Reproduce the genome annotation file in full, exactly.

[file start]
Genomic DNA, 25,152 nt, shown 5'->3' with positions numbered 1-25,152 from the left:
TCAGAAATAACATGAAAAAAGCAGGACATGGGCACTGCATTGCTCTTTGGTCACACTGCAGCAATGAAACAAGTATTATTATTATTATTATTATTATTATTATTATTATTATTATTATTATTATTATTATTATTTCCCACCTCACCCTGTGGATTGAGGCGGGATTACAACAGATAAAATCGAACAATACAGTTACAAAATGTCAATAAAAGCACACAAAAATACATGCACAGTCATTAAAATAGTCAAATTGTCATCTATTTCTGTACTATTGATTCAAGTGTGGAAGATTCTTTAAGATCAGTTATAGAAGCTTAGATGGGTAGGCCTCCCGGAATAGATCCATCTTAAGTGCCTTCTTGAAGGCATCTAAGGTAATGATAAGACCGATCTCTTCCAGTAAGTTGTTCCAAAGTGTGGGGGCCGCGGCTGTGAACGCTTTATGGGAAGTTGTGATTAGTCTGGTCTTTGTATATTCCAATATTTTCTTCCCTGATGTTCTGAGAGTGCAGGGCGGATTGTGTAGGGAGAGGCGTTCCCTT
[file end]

Genomic DNA, 25,152 nt, shown 5'->3' with positions numbered 1-25,152 from the left:
TCAGAAATAACATGAAAAAAGCAGGACATGGGCACTGCATTGCTCTTTGGTCACACTGCAGCAATGAAACAAGTATTATTATTATTATTATTATTATTATTATTATTATTATTATTATTATTATTATTATTATTTCCCACCTCACCCTGTGGATTGAGGCGGGATTACAACAGATAAAATCGAACAATACAGTTACAAAATGTCAATAAAAGCACACAAAAATACATGCACAGTCATTAAAATAGTCAAATTGTCATCTATTTCTGTACTATTGATTCAAGTGTGGAAGATTCTTTAAGATCAGTTATAGAAGCTTAGATGGGTAGGCCTCCCGGAATAGATCCATCTTAAGTGCCTTCTTGAAGGCATCTAAGGTAATGATAAGACCGATCTCTTCCAGTAAGTTGTTCCAAAGTGTGGGGGCCGCGGCTGTGAACGCTTTATGGGAAGTTGTGATTAGTCTGGTCTTTGTATATTCCAATATTTTCTTCCCTGATGTTCTGAGAGTGCAGGGCGGATTGTGTAGGGAGAGGCGTTCCCTT